A Bear in the Desert
Why did the Obama administration allow a Russian resurgence in the Middle East?
Jul 1, 2013, Vol. 18, No. 40 • By TOD LINDBERG
Obama didn’t improve cohesion among U.S. allies in his first term with a ham-handed effort to cancel a missile defense system scheduled for deployment in Poland. One gets the impression that senior officials in the Obama administration regard the security concerns our Central and Eastern European allies voice about Russia as overblown. They may well be. But the American dismissal of such concerns only serves to exacerbate them, which in turn encourages all the wrong tendencies within Russia. Once again, though, Russian weakness and fecklessness have protected us from major consequences of our miscues.
But in Syria, it looks like Russian weakness and fecklessness may finally be meeting their match in a race to the bottom with U.S. weakness and fecklessness. Maybe the long-overdue decision to supply weapons to the Syrian opposition marks a turning point, and the Obama administration has at last figured out that a vacuum where U.S. leadership should be can lead not only to further humanitarian disaster but also to adverse strategic consequences. But it’s remarkable how long the administration has blithely watched the erosion of our position in the Middle East—and with what equanimity it has allowed Russia to once again become a consequential player acting against U.S. interests there.
Russia’s marginality in the Middle East has been a constant since 1990-91, the time of the first Gulf war. George H. W. Bush actively and successfully cultivated the cooperation of the last Soviet general secretary, Mikhail Gorbachev, in presenting a united front of opposition to Saddam Hussein’s conquest and attempted annexation of Kuwait. The result was a sequence of U.N. Security Council resolutions demanding Saddam’s withdrawal and culminating in the authorization of member-states to remove him by force if necessary—along with the mobilization of a large military coalition legitimated by the U.N. and led by the United States. The Soviet Union did not contribute military assets, but Bush and his national security team, led by national security adviser Brent Scowcroft and Secretary of State James A. Baker III, worked assiduously to keep Gorbachev on their side diplomatically while resisting all Soviet entreaties that they thought would weaken the coalition’s position against Saddam.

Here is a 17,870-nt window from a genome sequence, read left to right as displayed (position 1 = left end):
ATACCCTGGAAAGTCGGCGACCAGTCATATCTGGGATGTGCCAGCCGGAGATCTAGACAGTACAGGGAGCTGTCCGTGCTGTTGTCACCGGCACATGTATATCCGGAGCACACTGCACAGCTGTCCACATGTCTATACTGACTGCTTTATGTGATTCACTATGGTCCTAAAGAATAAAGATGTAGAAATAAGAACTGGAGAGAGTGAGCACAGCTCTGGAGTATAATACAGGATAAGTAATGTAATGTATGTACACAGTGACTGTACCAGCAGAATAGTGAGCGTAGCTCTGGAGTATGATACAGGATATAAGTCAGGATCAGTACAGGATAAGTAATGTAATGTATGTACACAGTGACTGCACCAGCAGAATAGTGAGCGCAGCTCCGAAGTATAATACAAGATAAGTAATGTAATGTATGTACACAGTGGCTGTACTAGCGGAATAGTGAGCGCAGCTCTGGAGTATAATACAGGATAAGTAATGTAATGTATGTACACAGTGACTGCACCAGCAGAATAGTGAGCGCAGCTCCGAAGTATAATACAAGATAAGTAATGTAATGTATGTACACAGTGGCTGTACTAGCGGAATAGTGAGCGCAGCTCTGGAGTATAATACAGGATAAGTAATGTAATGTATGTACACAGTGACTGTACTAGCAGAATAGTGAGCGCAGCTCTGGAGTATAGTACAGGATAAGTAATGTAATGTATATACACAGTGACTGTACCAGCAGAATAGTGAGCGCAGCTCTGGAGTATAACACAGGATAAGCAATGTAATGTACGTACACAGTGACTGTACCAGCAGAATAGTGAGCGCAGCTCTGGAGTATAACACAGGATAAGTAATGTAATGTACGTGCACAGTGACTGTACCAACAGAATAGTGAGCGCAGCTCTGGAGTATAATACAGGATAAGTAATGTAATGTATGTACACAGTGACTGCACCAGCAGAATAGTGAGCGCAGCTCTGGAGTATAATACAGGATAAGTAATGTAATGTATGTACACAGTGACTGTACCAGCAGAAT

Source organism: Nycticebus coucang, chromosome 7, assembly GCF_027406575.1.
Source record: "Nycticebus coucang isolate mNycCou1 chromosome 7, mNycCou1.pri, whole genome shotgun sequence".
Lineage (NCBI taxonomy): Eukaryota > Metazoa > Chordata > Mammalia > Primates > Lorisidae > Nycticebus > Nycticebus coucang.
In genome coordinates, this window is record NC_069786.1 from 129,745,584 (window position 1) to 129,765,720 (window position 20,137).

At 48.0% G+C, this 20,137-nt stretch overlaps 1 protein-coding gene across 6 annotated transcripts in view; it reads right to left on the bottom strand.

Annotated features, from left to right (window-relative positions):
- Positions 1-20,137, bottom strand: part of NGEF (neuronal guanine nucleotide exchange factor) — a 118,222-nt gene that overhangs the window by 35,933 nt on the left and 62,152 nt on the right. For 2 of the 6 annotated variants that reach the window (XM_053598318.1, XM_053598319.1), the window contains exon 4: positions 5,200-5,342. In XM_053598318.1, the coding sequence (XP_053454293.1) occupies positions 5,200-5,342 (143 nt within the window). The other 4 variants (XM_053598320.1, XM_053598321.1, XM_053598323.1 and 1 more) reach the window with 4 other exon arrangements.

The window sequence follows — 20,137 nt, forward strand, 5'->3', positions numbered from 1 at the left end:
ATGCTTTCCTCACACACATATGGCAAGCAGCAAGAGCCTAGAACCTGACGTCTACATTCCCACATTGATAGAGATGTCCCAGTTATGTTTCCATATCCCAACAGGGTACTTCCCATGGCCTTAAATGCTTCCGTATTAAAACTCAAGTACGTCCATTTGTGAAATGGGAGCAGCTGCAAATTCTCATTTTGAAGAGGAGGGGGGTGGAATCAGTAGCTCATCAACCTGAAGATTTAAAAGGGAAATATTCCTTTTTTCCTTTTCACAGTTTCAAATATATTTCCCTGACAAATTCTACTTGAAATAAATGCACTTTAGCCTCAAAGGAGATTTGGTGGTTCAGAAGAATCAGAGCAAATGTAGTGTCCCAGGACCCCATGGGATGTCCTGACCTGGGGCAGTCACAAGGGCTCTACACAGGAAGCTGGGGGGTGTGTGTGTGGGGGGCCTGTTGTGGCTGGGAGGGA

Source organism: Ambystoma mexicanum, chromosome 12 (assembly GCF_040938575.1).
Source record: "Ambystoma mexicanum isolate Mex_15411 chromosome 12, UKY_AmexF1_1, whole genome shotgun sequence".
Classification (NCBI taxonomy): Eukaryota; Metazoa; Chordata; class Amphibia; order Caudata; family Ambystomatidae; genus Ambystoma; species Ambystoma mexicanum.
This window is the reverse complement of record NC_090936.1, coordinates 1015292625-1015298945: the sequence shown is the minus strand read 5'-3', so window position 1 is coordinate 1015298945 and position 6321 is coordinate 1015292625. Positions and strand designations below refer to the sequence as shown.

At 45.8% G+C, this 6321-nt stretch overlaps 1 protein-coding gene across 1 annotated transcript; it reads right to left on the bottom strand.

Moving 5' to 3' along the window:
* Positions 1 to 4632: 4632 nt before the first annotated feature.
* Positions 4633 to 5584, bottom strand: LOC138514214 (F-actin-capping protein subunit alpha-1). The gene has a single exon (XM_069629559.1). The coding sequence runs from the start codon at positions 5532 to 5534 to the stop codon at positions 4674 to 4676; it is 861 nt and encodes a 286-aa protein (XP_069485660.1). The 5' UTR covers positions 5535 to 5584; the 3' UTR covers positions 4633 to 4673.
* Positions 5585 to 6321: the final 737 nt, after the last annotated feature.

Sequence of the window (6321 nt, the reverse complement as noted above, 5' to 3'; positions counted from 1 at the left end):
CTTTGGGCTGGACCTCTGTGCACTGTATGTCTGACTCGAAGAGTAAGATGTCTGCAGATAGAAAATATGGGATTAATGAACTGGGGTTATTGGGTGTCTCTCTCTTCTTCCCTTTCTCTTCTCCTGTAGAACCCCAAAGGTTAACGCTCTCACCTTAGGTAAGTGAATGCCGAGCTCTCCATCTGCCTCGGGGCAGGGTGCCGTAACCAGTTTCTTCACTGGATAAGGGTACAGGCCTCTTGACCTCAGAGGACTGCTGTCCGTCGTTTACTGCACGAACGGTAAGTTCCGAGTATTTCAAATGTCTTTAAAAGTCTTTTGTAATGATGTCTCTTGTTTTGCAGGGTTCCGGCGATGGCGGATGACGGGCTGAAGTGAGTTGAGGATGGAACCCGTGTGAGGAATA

In retrospect, Gorbachev’s sometimes noble, sometimes hapless efforts to cope with the terminal crisis of the Soviet Union give the impression of a man trying to ride a tiger. Some forward-thinking senior Soviet officials seemed genuinely to have supported his position at the side of President Bush. But not all. Yevgeny Primakov, Gorbachev’s special envoy for Iraq, was on the hunt from the outset of the diplomatic maneuvering in the run-up to the war for a face-saving out for Saddam. His frantic maneuvering in the days before the commencement of the ground war in February 1991 eventually persuaded Gorbachev to approach Bush with a proposal to defer the ground campaign in response to supposed “concessions” from Saddam. The response from Bush and his team was a diplomatic but firm “no”: Saddam’s only way out must be full compliance with all the provisions of the Security Council resolutions demanding immediate and unconditional withdrawal.
And that was that. Gorbachev went away empty-handed, unable to force an outcome more to his liking. The Soviet capacity to influence events against the wishes of the United States in the biggest international crisis in 10 years or more was nil. Within a year, the Soviet Union itself dissolved, its influence in the Middle East having predeceased it.
Gorbachev did not, however, bolt on the coalition effort. He grumbled, but he acquiesced. And this has largely been the pattern of Russian-American relations on matters of high policy ever since. Russia opposed military action against Slobodan Milosevic’s Serbia to prevent ethnic cleansing and atrocities in Kosovo in 1998-99, and used its veto power to refuse to allow a U.N. Security Council resolution authorizing military action. When NATO decided to go ahead anyway, Russia denounced the move, but if Milosevic harbored the impression that the Russians were going to come to his rescue (which he may have), he eventually became disabused of the notion and capitulated. The main angle of Russian maneuvering was for participation in the follow-up peacekeeping mission. Russia aspired to a sector of its own—and was denied it by NATO.
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